There are three main reasons for taking this position: (i) The most important is that fossil fuel industries are major determinants of human disease and environmental deterioration; (ii) The second is that they knew! Like the tobacco industry, Big Oil knew for decades that their products could make the planet uninhabitable, and intentionally buried the evidence; (iii) The third reason is that like our stand against the tobacco industry that resulted to significant public health advances, we should take a categorical, effective and clear-cut position against the products and actions of these harmful industries. The science is more than adequate to warrant action. Unless we do this, we will not be able to effectively convince the lay public and our politicians of the urgency with which we must mobilise.
The proposed Symposium will illustrate major aspects of health consequences of fossil fuel combustion and the reactions of the industry trying to influence epidemiological research. We will discuss on the way epidemiologists should continue providing essential support to health policies avoiding corporate interests while encouraging industry and other stakeholder involvement as a part of the solution to the problem.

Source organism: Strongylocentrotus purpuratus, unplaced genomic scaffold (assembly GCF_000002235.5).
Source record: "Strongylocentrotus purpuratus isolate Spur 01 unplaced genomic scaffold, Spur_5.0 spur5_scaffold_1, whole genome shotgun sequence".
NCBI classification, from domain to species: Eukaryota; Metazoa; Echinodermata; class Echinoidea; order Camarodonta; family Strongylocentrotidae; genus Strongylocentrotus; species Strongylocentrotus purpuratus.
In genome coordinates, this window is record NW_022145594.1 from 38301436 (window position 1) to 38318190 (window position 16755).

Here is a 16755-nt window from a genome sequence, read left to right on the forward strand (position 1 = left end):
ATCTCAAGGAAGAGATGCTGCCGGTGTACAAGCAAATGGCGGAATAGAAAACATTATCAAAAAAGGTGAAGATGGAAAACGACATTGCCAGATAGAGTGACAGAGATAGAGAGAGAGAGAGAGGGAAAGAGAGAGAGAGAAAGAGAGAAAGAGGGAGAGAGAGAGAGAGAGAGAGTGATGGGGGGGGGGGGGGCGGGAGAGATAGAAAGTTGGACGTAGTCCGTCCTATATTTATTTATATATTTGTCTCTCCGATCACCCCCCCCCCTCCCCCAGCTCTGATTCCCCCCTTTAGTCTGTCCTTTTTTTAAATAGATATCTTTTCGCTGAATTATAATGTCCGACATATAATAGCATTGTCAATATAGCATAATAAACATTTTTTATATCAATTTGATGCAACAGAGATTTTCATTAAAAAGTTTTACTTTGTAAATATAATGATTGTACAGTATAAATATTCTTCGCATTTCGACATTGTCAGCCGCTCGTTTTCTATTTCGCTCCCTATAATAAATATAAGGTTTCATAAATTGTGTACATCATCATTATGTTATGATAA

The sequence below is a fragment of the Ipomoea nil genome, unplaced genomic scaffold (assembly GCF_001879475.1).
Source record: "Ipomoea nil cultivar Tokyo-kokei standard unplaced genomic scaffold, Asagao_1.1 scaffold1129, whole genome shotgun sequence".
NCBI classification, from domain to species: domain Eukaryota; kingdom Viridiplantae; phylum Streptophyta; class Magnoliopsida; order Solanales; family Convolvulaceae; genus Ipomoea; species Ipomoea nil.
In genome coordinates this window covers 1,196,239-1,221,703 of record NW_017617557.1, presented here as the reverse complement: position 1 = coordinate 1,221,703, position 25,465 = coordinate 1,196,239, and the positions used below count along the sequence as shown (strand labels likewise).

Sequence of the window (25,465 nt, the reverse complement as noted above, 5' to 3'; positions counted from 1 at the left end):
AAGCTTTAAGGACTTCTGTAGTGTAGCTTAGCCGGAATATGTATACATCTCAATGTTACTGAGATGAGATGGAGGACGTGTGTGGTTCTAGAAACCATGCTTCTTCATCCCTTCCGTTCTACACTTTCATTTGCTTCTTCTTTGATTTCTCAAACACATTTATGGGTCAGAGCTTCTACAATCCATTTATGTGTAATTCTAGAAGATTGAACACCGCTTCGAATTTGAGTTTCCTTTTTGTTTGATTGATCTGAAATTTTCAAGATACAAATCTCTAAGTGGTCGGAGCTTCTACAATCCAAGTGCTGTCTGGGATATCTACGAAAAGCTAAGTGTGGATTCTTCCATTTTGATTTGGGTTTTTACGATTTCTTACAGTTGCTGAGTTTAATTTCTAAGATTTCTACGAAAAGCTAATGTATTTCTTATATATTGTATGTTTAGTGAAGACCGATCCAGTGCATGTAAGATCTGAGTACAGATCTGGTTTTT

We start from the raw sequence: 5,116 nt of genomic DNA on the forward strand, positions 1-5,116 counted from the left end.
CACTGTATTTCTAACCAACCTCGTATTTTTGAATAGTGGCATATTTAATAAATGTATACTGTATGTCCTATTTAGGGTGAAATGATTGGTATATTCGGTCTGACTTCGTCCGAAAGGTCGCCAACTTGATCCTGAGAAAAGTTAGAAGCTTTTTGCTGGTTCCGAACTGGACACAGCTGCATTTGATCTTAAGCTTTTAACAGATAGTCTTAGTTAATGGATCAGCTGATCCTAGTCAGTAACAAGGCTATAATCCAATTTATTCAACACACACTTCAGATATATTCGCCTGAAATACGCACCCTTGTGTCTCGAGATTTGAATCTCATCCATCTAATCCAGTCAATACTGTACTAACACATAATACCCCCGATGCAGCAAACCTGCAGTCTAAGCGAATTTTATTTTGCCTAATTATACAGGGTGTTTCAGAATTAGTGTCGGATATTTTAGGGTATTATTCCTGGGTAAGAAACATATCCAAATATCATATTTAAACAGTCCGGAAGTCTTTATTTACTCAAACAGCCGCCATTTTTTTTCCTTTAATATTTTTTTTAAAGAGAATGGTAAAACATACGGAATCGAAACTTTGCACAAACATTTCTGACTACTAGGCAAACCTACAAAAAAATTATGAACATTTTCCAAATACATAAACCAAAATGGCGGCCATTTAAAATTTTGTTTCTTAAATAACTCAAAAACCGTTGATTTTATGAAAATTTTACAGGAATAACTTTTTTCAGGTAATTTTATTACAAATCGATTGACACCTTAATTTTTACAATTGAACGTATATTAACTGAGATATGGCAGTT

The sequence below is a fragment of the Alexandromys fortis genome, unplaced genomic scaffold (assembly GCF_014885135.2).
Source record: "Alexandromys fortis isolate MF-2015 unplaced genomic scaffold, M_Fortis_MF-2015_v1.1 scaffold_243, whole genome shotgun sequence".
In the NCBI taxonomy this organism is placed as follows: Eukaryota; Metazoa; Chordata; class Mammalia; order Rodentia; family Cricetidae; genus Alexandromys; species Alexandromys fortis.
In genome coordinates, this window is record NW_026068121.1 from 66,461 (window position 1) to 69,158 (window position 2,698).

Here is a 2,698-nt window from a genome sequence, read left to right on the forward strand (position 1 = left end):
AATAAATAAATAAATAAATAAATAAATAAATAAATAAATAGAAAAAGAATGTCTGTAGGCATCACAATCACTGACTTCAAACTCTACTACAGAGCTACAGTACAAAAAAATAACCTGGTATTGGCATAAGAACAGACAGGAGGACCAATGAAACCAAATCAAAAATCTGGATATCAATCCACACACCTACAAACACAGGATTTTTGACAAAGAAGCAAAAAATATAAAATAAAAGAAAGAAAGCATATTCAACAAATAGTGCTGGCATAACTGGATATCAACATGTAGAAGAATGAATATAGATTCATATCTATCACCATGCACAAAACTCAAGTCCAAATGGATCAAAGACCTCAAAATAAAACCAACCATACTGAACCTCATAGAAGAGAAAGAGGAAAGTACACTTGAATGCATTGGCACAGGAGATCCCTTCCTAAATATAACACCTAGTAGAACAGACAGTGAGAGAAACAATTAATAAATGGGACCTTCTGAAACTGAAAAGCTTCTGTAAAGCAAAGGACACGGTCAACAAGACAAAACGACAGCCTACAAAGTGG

New Publication: Financial Conflicts of Interest and Stance on Tobacco Harm Reduction: A Systematic Review

My colleagues Manali Vora, Jesse Elias, and Pam Ling and I at the Center for Tobacco Control Research and Education at the University of California, San Francisco just Financial Conflicts of Interest and Stance on Tobacco Harm Reduction: A Systematic Review. (Also available at PubMed).

Here are some sources that have blogged about the paper:


Background. Tobacco companies have actively promoted the substitution of cigarettes with purportedly safer tobacco products (e.g., smokeless tobacco, e-cigarettes) as tobacco harm reduction (THR). Given the tobacco, e-cigarette, and pharmaceutical industries’ substantial financial interests, we quantified industry influence on support for THR.

Objectives. To analyze a comprehensive set of articles published in peer-reviewed journals assessing funding sources and support for or opposition to substitution of tobacco or nicotine products as harm reduction.